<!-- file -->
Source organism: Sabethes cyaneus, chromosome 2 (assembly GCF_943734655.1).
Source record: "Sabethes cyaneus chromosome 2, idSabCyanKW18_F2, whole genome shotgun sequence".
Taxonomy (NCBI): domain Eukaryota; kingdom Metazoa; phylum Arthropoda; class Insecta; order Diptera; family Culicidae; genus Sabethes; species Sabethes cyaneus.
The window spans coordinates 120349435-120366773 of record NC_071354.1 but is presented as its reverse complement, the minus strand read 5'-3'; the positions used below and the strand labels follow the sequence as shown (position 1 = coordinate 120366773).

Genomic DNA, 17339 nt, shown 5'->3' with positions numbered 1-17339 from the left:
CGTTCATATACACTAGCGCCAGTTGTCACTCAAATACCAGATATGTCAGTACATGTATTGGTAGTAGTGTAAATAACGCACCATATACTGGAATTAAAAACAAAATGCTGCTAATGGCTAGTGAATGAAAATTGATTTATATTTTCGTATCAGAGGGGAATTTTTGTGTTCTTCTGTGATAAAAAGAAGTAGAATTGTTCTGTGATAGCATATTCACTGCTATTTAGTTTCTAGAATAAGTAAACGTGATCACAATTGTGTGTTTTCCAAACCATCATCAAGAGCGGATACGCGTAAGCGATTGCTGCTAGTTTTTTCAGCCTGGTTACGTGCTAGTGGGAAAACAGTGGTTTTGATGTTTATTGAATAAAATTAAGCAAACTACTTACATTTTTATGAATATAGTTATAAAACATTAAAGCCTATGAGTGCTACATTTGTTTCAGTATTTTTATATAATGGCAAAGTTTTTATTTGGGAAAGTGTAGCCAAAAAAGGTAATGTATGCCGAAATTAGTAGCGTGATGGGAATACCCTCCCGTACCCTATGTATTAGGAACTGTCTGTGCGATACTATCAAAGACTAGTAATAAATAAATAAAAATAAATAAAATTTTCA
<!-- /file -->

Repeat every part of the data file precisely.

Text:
Source organism: Sabethes cyaneus, chromosome 2 (assembly GCF_943734655.1).
Source record: "Sabethes cyaneus chromosome 2, idSabCyanKW18_F2, whole genome shotgun sequence".
Taxonomy (NCBI): domain Eukaryota; kingdom Metazoa; phylum Arthropoda; class Insecta; order Diptera; family Culicidae; genus Sabethes; species Sabethes cyaneus.
The window spans coordinates 120349435-120366773 of record NC_071354.1 but is presented as its reverse complement, the minus strand read 5'-3'; the positions used below and the strand labels follow the sequence as shown (position 1 = coordinate 120366773).

Genomic DNA, 17339 nt, shown 5'->3' with positions numbered 1-17339 from the left:
CGTTCATATACACTAGCGCCAGTTGTCACTCAAATACCAGATATGTCAGTACATGTATTGGTAGTAGTGTAAATAACGCACCATATACTGGAATTAAAAACAAAATGCTGCTAATGGCTAGTGAATGAAAATTGATTTATATTTTCGTATCAGAGGGGAATTTTTGTGTTCTTCTGTGATAAAAAGAAGTAGAATTGTTCTGTGATAGCATATTCACTGCTATTTAGTTTCTAGAATAAGTAAACGTGATCACAATTGTGTGTTTTCCAAACCATCATCAAGAGCGGATACGCGTAAGCGATTGCTGCTAGTTTTTTCAGCCTGGTTACGTGCTAGTGGGAAAACAGTGGTTTTGATGTTTATTGAATAAAATTAAGCAAACTACTTACATTTTTATGAATATAGTTATAAAACATTAAAGCCTATGAGTGCTACATTTGTTTCAGTATTTTTATATAATGGCAAAGTTTTTATTTGGGAAAGTGTAGCCAAAAAAGGTAATGTATGCCGAAATTAGTAGCGTGATGGGAATACCCTCCCGTACCCTATGTATTAGGAACTGTCTGTGCGATACTATCAAAGACTAGTAATAAATAAATAAAAATAAATAAAATTTTCA